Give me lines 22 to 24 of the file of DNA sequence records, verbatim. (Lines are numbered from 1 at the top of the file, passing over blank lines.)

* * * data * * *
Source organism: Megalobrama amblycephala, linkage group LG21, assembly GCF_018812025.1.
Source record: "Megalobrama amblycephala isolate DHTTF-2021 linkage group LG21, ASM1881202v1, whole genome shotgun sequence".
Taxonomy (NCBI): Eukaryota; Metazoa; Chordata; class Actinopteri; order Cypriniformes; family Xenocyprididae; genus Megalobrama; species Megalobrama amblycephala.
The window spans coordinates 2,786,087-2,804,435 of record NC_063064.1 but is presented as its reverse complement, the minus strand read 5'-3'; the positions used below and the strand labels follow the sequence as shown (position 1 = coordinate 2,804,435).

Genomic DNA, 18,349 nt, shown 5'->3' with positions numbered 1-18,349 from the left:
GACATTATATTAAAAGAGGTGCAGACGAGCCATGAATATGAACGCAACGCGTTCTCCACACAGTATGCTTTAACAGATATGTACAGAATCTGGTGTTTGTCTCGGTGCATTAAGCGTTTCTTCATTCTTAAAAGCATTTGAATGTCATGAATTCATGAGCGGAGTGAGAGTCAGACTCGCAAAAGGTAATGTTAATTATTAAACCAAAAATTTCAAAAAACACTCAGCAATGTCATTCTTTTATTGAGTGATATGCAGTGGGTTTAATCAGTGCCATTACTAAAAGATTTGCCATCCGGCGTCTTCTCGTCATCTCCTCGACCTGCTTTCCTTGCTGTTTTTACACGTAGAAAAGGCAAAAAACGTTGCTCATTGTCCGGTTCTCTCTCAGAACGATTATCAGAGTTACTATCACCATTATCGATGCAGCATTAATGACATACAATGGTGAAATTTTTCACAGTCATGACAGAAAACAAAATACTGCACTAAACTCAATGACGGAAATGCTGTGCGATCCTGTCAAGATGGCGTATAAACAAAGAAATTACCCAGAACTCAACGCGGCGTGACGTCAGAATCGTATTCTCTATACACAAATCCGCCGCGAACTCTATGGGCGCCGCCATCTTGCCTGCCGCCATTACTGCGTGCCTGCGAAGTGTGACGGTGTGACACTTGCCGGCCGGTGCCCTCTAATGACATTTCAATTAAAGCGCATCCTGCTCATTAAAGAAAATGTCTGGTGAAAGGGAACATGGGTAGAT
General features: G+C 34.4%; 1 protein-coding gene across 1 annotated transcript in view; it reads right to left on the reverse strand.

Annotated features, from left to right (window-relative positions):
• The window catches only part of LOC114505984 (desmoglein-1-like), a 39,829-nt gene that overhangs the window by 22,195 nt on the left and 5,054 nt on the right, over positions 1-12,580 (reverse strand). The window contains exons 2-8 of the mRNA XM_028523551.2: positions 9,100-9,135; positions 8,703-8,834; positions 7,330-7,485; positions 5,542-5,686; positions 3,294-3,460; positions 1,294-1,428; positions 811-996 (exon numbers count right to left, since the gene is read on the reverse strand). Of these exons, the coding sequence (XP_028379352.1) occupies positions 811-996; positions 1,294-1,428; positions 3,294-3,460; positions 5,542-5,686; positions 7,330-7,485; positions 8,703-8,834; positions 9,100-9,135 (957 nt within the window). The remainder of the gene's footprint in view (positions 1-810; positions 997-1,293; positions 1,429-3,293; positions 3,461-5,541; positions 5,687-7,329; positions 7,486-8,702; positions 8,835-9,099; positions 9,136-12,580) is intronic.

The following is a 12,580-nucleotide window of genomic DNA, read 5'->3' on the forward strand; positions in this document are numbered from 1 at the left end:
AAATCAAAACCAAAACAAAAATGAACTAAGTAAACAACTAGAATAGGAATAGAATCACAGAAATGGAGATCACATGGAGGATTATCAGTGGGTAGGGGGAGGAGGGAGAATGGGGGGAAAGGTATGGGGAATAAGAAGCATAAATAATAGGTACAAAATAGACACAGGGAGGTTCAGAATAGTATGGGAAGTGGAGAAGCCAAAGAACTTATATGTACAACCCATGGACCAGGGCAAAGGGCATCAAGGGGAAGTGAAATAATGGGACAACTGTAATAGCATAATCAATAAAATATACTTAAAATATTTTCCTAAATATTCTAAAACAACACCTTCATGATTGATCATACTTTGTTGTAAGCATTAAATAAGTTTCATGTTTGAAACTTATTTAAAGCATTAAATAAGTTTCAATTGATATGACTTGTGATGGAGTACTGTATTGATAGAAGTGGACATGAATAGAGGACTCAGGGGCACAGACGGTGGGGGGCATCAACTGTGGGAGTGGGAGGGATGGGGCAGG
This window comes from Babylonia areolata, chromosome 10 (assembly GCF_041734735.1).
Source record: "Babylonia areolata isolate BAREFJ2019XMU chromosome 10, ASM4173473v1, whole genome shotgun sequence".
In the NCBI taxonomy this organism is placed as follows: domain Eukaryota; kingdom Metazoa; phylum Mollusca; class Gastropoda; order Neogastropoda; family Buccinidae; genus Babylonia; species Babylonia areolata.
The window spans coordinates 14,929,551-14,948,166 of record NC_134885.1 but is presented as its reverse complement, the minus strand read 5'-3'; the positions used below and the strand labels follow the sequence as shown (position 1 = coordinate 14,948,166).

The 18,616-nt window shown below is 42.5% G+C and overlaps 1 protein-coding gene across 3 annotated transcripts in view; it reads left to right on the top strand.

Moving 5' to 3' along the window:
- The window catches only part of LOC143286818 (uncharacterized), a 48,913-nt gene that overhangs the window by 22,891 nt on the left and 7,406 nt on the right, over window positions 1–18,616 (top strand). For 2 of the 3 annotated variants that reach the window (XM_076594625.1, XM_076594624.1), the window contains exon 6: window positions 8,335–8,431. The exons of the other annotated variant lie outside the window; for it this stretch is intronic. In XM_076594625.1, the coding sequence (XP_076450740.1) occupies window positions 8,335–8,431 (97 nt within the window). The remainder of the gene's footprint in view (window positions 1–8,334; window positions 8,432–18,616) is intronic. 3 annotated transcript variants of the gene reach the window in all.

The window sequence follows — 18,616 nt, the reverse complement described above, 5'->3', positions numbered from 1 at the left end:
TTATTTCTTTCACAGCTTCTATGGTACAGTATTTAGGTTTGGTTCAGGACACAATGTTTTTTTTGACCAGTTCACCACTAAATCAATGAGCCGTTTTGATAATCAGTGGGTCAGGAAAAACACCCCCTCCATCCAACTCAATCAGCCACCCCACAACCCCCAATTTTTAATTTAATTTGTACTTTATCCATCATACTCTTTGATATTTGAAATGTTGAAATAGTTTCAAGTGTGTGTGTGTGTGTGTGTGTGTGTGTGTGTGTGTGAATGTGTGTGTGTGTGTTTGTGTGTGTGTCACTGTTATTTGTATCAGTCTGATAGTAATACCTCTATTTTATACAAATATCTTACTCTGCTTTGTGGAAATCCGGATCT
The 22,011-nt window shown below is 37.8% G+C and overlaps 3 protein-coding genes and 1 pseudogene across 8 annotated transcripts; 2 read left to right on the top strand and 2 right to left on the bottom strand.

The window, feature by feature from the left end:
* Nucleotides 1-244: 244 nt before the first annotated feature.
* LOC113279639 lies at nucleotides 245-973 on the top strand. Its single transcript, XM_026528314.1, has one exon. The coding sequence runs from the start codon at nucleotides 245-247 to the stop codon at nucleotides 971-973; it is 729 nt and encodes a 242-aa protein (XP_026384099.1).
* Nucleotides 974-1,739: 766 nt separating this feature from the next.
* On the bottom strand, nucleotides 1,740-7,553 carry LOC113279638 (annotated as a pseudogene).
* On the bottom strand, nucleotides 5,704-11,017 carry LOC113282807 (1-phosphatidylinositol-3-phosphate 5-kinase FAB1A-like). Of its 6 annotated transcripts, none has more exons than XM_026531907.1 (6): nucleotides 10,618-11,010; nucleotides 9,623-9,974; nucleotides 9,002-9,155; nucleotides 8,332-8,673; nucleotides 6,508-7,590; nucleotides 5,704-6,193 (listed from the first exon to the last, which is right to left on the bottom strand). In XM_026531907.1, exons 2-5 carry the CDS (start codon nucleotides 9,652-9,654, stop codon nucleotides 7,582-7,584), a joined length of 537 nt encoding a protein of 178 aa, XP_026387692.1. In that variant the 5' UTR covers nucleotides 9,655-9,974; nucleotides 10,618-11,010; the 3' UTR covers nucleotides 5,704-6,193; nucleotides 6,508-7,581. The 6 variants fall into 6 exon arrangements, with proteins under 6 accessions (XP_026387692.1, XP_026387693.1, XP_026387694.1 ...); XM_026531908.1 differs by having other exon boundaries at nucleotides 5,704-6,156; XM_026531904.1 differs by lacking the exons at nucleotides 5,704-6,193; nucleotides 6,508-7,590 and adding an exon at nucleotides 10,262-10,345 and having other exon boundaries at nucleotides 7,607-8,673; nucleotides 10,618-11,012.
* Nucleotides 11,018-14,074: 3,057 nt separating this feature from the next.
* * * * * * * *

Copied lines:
The window, feature by feature from the left end:
* Nucleotides 1-244: 244 nt before the first annotated feature.
* LOC113279639 lies at nucleotides 245-973 on the top strand. Its single transcript, XM_026528314.1, has one exon. The coding sequence runs from the start codon at nucleotides 245-247 to the stop codon at nucleotides 971-973; it is 729 nt and encodes a 242-aa protein (XP_026384099.1).